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6 Comments leave one →
  1. July 2, 2012 7:03 pm

    Theophrastus, Another wonderful post!

    Calling Shakespeare’s works the Bible reminds me of what Henry Morley wrote about them (in his edited Volume 6 of The Plays of Shakespeare, 1897):

    All -who read Shakespeare are content to hear his works described as a Lay Bible, but many pause when it is added that they are not so by chance. Every play, every tale with a plot in it, good or bad, is somebody’s notion of an interweaving of the lives and actions of men and women, with, so far as it has any plot at all, some problem of human life, and in the end somebody’s notion of the way to solve it. The poet Crabbe said that he could read tales of all sorts, good or bad, because somebody’s notion of life must needs be in the worst of them, and this could not fail to supply matter of interest. A dramatist or novelist with a low view of life, may represent a hero or a heroine opposing hate to hate, or even cutting the knot of a story with a trick or lie. His works would not be a Lay Bible. Shakespeare, in his undoubted plays, never allows evil to be overcome with evil; he invariably shows evil overcome with good, the discords of life healed only by man’s love to God and to his neighbour. Love God; Love your Neighbour; Do your Work, making the active business of life subject to the commandments upon which hang all the law and the prophets: Shakespeare’s plays contain no lessons that are not subordinate to these. Of dogmatism he is free, of the true spirit of religion he is full; and it is for this reason that we all agree in feeling that his works are a Lay Bible, however they became so.

  2. July 3, 2012 6:12 pm

    Thanks so much, Kurk, for the quote by Morley.

    Off the topic of this post, but on the subject of Shakespeare as a universal author:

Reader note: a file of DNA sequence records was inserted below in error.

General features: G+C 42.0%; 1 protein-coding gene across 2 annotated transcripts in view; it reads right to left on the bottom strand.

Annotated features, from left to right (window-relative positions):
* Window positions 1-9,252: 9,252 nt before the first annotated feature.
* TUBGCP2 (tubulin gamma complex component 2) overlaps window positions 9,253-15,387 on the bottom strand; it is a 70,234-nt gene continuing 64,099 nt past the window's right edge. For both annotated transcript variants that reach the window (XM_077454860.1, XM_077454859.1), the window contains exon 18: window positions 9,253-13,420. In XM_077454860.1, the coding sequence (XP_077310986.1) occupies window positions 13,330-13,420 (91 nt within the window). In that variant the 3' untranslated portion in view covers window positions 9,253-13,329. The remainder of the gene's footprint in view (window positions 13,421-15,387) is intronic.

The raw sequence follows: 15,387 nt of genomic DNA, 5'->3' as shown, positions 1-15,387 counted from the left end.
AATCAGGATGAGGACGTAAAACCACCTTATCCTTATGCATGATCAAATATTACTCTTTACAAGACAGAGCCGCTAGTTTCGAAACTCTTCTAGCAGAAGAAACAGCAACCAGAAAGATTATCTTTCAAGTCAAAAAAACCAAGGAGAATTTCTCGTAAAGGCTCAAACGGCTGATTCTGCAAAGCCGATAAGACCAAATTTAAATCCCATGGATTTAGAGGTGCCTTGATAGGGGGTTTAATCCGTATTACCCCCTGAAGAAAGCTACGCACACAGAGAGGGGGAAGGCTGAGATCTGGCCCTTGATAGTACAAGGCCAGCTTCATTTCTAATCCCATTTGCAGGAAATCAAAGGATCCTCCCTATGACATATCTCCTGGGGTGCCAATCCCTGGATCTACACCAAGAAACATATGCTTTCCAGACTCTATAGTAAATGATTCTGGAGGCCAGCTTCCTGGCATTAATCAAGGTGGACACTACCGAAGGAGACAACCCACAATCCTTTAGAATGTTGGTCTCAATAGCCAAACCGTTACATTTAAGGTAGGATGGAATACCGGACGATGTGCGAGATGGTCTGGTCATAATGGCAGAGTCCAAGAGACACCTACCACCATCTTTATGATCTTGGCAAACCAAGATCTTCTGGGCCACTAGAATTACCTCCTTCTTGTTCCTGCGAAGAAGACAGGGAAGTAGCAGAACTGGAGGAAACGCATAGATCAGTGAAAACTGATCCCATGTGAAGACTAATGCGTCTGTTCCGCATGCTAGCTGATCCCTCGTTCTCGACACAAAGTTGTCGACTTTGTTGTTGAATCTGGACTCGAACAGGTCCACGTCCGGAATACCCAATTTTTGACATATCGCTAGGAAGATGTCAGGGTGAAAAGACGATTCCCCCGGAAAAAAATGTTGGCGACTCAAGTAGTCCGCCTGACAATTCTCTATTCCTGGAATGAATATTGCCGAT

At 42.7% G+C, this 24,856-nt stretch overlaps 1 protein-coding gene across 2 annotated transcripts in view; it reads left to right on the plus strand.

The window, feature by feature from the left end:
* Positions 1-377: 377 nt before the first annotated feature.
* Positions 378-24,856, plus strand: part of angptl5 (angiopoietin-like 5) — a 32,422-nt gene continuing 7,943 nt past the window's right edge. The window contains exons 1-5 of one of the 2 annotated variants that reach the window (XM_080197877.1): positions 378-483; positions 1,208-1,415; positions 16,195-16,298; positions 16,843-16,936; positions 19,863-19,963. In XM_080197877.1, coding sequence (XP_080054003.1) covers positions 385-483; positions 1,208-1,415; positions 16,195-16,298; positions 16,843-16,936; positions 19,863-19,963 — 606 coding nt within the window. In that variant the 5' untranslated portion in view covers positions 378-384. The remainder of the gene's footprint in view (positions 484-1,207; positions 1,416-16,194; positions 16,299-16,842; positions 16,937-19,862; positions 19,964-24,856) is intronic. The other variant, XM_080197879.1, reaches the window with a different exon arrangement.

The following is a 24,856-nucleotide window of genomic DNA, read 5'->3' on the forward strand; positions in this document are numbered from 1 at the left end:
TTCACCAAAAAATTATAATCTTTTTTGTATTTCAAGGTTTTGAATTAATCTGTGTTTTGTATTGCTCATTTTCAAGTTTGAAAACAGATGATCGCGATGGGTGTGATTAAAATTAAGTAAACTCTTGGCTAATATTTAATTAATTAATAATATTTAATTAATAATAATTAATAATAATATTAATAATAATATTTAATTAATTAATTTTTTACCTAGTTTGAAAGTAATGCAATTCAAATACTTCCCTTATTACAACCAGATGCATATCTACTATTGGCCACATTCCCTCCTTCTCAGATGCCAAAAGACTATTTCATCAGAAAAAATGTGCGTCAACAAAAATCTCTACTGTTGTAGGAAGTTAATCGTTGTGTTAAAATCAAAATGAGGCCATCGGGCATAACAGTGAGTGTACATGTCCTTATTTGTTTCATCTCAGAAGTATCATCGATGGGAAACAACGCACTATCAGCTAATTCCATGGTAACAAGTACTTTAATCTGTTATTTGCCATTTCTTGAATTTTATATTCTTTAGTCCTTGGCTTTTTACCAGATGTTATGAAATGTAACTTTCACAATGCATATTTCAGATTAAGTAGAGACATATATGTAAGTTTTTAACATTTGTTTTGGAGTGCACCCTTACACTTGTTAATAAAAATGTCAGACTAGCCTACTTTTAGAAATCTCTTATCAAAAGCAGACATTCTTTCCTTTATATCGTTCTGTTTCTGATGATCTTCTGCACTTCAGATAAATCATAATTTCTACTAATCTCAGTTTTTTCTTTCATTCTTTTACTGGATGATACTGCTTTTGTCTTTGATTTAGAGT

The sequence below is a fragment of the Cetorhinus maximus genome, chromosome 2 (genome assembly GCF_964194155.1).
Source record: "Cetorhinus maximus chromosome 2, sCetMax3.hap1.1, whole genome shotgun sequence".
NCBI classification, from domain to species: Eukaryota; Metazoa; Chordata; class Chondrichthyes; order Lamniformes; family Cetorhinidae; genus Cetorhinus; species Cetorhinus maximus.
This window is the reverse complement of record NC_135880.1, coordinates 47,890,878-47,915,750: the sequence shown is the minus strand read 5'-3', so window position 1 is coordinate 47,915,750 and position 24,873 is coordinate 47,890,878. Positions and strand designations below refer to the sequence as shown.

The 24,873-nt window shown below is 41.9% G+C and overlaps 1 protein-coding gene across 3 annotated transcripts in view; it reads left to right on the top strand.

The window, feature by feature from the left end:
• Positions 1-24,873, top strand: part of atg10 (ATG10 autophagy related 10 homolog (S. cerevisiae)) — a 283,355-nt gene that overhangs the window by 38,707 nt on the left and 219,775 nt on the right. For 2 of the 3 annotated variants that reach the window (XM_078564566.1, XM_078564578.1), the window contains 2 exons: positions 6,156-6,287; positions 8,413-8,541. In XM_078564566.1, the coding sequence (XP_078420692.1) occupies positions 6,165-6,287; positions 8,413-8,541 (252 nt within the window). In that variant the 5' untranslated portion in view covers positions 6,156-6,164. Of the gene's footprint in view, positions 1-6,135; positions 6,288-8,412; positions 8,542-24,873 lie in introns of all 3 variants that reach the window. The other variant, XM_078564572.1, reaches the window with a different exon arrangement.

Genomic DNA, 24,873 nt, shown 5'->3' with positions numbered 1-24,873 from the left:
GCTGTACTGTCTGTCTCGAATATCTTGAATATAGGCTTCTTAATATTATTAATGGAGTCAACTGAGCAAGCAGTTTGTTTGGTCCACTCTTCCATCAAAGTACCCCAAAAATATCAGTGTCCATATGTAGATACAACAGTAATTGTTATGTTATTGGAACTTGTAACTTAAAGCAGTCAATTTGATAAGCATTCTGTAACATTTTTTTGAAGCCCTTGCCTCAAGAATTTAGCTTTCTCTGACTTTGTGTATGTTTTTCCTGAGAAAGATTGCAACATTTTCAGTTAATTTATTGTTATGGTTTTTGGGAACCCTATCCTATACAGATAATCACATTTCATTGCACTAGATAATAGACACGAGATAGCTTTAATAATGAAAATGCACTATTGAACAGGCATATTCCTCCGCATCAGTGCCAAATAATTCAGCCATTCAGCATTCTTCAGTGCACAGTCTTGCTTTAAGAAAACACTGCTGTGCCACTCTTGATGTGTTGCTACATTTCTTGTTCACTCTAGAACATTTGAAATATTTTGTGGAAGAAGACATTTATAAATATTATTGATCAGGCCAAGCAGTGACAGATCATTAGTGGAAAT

I have to admit that I am a bit amazed by all of the high quality Shakespeare editions available today for readers. I grew up reading the Harbage “Pelican Shakespeare,” and I remember, even as a teenager, being impressed by its quality, the low price of the volume, and how accessible it made the text. Today, there are quite a few excellent editions of the plays (including the direct successor to the volume I first learned from). I think, in fact, the publishing industry has treated Shakespeare much more nicely than it has treated the English Bible.

    I also have to say that I think Shakespeare, especially with his often ribald humor, is perfect to present to adolescents. I first seriously began to read Shakespeare when I was an adolescent, and I still continue to benefit from reading, watching, and listening to Shakespeare’s plays and poems.

    It is also, I must say, fine entertainment — familiarity does not reduce the sheer taut excitement of watching a Shakespeare play.

    In the last few weeks,I’ve noticed in the last few weeks some really excellent editions of Shakespeare that I would think would make the work quite accessible to teenagers, those who speak English as a second language, and those who may lack exposure to English literature — without watering down or pandering in the text. If I have a chance, I’ll try to highlight some of those in some future posts.

  3. July 8, 2012 6:48 am

    True, Shakespeare always presented a model of life — but the view was not always positive. In plays in the middle of his career he often has endings where love and/or justice are overcome by the disintegration of social values. They are disturbing; but a critique of social disintegration should be seen as a positive step. See ‘Shakespeare’s Irrational Endings’ (published next week by Palgrave).

  4. July 8, 2012 3:40 pm

    Prof. Margolies, thanks for the announcement of your book. I looked at the preview of the volume offered by Amazon and it looks fascinating; I’ve ordered a copy, and hope in due course to be able to post a review.

  5. David Margolies permalink
    July 8, 2012 4:52 pm

    Many thanks, Theophrastus.